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Film Review: Battle in Heaven

Posted on the 18 April 2013 by Donnambr @_mrs_b

About Battle in Heaven (2005)Battle in HeavenControversial and sexually explicit Mexican drama from director Carlos Reygadas. Downtrodden couple Marcos (Marcos Hernandez) and his wife (Bertha Ruiz) decide to kidnap a baby for the ransom money, but when the kidnap goes badly wrong and the baby dies, Marcos is plagued by guilt. In his search for relief, he meets the troubled Ana (Anapola Mushkadiz), the daughter of the powerful general for whom Marcos works as a driver, and who prostitutes herself for her own pleasure. As their two lives intertwine, Marcos finds himself involved in a religious procession in honor of the Lady of Guadalupe, where a moment of shocking violence offers him a chance at redemption.

 

Starring: Marcos Hernández, Anapola Mushkadiz, Bertha Ruiz, Rosalinda Ramirez, Brenda Angulo

Directed by: Carlos Reygadas

Runtime: 98 minutes

Studio: Mantarraya

 

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Review:  Battle in Heaven

Carlos Reygadas’ Battle in Heaven is the story of Marcos (Marcos Hernandez) who is a driver for the General. At the outset, Marcos and his wife (Bertha Ruiz) are selling clocks and sweets in a subway and coming to terms with the death of a baby they have kidnapped with the intention of returning to its mother for a ransom. Marcos spends the film lost, haunted by the moral and legal implications of this terrible act. He turns to the General’s daughter Ana (Anapola Mushkadiz) to confess his sins but will Marcos turn himself into the police or will he find a way to live with what he has done?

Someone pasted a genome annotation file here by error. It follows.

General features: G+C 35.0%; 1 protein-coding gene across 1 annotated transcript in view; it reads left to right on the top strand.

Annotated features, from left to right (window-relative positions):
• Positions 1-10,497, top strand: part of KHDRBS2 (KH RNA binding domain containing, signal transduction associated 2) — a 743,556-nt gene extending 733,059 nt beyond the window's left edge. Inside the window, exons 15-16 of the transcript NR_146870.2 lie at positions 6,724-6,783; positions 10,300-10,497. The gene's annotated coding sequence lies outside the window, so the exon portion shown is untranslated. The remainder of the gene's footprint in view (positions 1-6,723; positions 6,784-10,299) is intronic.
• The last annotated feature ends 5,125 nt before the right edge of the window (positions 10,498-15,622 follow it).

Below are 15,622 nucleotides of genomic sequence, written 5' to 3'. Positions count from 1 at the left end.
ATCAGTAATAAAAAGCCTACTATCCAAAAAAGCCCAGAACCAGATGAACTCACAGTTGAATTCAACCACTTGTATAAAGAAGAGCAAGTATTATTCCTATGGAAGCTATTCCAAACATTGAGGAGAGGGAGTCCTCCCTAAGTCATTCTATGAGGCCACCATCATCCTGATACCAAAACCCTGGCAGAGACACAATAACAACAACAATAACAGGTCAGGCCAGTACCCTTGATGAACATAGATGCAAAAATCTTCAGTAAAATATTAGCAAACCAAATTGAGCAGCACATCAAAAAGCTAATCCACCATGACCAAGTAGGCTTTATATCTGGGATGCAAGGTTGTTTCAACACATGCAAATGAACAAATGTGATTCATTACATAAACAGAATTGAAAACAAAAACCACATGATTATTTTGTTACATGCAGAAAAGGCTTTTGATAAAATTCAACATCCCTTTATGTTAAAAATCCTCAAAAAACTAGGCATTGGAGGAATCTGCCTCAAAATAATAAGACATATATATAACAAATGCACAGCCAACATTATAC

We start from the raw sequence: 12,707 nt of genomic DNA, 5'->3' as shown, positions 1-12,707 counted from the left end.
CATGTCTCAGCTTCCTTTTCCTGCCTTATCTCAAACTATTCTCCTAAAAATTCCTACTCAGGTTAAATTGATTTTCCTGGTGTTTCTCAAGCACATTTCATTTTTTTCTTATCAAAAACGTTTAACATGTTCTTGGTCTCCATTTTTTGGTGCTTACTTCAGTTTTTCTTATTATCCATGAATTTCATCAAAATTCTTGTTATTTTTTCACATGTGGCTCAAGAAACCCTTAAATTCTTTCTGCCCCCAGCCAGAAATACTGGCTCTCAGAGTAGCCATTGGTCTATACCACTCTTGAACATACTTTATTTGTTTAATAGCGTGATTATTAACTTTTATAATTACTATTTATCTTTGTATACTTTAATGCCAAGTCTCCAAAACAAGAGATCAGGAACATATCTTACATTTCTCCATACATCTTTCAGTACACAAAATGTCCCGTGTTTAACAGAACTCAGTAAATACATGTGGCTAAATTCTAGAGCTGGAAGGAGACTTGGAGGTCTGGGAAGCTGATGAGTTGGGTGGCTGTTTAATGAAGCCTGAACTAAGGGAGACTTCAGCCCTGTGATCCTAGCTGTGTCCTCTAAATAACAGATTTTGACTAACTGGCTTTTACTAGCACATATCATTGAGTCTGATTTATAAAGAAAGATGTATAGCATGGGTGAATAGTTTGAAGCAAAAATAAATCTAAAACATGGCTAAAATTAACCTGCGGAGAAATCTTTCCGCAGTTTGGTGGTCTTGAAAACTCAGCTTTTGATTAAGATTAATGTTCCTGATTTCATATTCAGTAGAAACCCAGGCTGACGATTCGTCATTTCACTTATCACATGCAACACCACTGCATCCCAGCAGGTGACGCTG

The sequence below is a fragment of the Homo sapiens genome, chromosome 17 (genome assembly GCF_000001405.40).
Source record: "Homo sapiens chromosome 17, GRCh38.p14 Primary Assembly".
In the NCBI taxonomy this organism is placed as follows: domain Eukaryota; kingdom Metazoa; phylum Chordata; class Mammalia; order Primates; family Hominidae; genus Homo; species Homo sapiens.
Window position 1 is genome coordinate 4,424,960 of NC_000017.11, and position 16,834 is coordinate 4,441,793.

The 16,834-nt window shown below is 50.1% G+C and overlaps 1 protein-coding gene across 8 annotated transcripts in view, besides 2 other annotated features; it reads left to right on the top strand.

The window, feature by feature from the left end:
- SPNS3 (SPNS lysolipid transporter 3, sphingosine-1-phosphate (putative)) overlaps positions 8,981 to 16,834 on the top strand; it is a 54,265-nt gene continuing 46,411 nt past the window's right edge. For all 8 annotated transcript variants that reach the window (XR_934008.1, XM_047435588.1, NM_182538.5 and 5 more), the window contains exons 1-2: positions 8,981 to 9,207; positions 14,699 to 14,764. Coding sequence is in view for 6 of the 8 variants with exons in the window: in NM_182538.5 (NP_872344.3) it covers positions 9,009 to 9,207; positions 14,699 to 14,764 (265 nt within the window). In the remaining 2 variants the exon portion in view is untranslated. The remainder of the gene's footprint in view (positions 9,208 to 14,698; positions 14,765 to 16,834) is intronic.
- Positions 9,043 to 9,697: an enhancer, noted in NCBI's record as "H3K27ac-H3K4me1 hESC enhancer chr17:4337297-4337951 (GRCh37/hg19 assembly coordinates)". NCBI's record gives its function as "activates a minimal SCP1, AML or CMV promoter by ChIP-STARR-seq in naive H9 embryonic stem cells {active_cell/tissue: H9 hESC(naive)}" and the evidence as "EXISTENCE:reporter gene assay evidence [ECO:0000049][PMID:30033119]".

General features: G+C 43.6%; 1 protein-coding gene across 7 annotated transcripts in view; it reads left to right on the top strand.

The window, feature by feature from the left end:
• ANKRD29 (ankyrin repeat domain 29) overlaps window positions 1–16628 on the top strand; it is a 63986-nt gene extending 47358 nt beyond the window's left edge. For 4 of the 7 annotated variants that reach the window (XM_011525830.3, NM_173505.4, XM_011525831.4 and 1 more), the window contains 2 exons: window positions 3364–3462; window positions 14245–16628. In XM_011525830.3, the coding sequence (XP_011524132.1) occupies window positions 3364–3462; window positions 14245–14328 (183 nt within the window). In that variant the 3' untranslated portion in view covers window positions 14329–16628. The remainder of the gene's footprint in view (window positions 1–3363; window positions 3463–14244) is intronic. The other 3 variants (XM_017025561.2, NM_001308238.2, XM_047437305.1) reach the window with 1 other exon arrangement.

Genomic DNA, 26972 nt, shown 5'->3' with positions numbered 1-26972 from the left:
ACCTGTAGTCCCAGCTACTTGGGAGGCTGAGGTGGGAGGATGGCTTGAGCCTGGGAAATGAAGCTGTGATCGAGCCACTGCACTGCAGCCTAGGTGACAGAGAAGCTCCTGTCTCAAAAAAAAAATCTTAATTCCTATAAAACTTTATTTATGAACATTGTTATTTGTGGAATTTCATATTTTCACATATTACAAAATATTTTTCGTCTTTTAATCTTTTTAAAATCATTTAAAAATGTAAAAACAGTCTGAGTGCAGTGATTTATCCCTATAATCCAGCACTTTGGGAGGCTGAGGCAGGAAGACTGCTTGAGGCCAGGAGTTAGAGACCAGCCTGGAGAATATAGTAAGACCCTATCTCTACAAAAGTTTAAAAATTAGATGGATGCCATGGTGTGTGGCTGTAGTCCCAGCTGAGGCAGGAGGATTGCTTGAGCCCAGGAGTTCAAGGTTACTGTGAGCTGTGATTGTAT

Battle in Heaven is very controversial, the opening and final scenes depict Ana performing oral sex on Marcos with nothing left to the imagination. What relevance this has is not clear until the end of the film. When Marcos picks Ana up from the airport she can tell something is wrong with her father’s driver and she tries to distract him by having Marcos drive to the boutique where she sometimes works as a prostitute. Finding no desire for the prostitutes there, Marcos turns to Ana for comfort and confesses about the kidnap and death of the child. Ana beseeches Marcos to turn himself into the police but he is unsure.

 

The graphic sex scenes in Battle in Heaven inevitably overshadow the whole narrative and are clearly there to push the boundaries. The story in itself is quite thin on substance. The kidnapping and death of the child is referred to by Marcos and his wife but we don’t see them take the child or learn how the child has come to die. Marcos is clearly devastated by what he and his wife have done and when comfort from Ana isn’t enough to save him he turns to religion and a pilgrimage in honor of the Lady of Guadalupe to try and find salvation. The conclusion is uncertain and taking us back to the oral sex scene before the end credits is puzzling to say the least.

 

Battle in Heaven has some ingredients for a tragic and tense drama but the narrative sadly doesn’t live up to the promise of the synopsis. The graphic sex scenes have earned the film some notoriety but they have little if any purpose to the story, nor will these moments appeal to a wide audience given some of the content. By no means a bad film, Battle in Heaven sadly comes across as very confused, lost between trying to be controversial and trying to address some serious issues such as religion, justice and morality.

Verdict: 2/5

(Film source: reviewer’s own copy)

Film Review: Battle in Heaven | Thank you for reading Tweedle Dee and Tweedle Dave

 


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